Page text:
US stocks have soared to all-time closing highs after the Federal Reserve left its huge monetary stimulus in place.
The Dow Jones Industrial Average jumped 147.21 (0.95 per cent) to 15,676.94, 18 points above the previous record set on August 2.
The broad-based S&P 500 surged 20.76 (1.22 per cent) to 1,725.52, besting the previous high, also hit on August 2, by nearly 16 points.
The tech-rich Nasdaq Composite Index rose 37.94 (1.01 per cent) to 3,783.64. All three indices had been trading down before spiking upward after the Fed's 1800 GMT (0400 AEST) policy statement.
The Fed surprised markets by deciding against dialling back its $US85 billion ($A91.33 billion) per-month bond-buying program.
Many market-watchers had expected the Fed to trim the program by $US10-$US15 billion per month.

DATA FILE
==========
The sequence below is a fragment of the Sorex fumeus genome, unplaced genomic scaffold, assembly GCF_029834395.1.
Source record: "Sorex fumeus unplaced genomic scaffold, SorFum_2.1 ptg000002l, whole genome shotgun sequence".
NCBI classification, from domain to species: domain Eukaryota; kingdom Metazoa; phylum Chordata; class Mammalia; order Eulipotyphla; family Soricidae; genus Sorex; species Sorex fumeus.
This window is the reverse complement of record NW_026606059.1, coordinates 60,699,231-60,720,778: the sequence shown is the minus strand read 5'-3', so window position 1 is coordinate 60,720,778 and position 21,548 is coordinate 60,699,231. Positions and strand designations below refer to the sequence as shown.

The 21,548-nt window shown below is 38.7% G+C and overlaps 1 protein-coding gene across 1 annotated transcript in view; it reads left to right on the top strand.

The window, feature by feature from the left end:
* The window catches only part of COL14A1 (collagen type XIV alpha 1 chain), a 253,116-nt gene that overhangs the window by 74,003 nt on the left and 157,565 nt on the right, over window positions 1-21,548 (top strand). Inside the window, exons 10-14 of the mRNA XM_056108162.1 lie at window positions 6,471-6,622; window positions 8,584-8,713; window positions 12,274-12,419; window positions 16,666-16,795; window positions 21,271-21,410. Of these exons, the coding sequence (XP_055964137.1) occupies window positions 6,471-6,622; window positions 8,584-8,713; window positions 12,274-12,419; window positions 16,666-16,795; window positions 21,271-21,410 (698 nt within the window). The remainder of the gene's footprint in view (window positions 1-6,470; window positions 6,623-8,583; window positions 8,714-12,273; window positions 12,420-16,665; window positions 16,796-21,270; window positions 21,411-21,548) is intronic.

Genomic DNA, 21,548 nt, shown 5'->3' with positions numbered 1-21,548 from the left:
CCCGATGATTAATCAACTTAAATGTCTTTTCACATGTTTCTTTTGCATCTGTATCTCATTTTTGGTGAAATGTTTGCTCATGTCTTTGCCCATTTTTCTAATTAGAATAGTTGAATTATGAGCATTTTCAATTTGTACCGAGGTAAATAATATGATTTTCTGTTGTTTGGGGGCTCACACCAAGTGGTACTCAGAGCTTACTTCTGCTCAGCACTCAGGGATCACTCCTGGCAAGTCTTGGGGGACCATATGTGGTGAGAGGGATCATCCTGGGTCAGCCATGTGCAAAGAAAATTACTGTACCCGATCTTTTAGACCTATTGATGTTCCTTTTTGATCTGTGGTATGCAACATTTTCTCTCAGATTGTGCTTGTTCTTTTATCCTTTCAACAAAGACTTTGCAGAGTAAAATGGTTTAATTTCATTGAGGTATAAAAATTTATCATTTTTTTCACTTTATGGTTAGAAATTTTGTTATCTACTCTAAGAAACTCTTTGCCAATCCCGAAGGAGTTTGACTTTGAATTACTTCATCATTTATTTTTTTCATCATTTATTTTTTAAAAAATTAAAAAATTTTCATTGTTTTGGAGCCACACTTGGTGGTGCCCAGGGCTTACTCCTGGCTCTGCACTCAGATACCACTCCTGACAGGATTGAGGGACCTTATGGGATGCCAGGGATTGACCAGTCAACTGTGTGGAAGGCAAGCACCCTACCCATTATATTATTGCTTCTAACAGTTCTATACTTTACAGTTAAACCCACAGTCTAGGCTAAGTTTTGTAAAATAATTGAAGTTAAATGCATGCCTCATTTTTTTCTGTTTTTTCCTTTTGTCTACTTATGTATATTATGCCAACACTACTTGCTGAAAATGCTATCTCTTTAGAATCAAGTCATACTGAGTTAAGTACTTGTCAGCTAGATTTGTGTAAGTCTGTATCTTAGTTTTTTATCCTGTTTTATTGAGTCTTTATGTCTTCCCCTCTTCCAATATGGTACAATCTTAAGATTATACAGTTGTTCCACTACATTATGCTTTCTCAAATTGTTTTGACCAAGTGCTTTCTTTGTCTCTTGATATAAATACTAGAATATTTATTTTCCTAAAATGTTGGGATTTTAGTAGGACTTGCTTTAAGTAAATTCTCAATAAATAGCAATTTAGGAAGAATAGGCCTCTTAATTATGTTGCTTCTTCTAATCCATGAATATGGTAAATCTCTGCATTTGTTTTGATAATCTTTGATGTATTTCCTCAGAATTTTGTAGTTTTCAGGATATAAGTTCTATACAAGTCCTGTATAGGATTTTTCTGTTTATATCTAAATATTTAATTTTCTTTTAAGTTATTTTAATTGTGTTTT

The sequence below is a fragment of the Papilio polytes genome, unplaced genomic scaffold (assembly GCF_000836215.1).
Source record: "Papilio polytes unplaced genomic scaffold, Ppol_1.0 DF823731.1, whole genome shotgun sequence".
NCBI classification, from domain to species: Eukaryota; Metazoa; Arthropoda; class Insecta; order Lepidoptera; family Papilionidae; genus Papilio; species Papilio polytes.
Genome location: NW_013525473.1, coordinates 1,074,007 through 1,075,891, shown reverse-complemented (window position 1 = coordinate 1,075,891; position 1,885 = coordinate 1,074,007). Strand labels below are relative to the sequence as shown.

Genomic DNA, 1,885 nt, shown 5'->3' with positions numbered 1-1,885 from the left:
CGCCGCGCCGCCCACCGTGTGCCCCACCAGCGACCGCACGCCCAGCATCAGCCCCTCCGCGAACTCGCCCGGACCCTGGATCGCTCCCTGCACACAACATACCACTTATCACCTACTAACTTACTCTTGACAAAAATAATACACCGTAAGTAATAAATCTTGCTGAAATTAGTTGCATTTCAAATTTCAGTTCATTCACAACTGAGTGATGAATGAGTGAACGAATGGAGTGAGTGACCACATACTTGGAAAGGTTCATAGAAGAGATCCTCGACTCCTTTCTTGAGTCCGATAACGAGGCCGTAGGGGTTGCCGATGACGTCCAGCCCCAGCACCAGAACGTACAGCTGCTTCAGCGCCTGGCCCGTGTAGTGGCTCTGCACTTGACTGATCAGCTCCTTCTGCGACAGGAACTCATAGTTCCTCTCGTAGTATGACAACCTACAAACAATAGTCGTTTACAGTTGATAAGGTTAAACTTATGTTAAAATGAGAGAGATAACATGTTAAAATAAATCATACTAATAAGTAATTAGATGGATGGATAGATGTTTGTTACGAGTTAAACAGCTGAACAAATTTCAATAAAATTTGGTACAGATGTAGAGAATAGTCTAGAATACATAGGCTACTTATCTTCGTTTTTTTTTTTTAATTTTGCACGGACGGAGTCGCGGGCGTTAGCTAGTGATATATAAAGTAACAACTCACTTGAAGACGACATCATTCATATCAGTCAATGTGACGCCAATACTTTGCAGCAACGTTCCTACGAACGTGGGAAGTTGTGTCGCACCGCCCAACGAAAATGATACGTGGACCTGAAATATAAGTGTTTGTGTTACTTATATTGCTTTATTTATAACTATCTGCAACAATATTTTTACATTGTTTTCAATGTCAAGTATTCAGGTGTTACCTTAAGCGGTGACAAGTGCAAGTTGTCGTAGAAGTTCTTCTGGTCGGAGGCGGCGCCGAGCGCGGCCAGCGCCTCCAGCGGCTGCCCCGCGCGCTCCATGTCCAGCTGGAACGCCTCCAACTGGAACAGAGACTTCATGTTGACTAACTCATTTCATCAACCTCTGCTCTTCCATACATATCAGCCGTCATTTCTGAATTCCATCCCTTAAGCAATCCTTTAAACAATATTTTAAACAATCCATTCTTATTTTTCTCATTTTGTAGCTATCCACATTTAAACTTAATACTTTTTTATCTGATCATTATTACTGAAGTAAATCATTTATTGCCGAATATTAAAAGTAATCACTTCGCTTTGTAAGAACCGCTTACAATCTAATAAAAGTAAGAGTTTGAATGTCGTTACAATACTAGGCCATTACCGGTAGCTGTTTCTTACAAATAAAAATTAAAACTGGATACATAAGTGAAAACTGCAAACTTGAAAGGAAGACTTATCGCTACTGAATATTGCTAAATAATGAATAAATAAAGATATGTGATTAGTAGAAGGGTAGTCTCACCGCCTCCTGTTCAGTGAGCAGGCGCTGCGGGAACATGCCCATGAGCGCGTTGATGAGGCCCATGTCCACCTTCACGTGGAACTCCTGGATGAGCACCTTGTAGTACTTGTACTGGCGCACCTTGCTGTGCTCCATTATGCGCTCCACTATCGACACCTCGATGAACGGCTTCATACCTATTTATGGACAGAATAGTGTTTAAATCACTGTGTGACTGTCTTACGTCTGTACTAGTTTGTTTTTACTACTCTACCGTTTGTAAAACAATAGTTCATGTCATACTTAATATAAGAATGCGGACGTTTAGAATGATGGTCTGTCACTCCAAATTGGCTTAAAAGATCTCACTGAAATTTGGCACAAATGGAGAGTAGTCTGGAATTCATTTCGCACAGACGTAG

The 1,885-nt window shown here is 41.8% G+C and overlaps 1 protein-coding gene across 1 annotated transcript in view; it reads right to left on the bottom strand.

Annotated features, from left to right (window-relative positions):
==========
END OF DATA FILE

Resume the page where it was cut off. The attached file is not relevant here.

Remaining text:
Instead, the Fed cut its economic growth forecast for this year and next and expressed concern that the recent sharp rise in interest rates has already slowed the economy.
"The committee sees the downside risks to the outlook for the economy and the labour market as having diminished, on net, since last fall," it said at the end of a two-day monetary policy meeting.
"But the tightening of financial conditions observed in recent months, if sustained, could slow the pace of improvement in the economy and labour market."
Besides vaulting stocks higher, the Fed news sent the dollar lower against other major currencies and pushed US Treasury bond yields lower.
"The market is celebrating the fact that the Fed is sticking to data dependency and that real yields are coming down," said Art Hogan, head of product strategy at Lazard Capital Markets.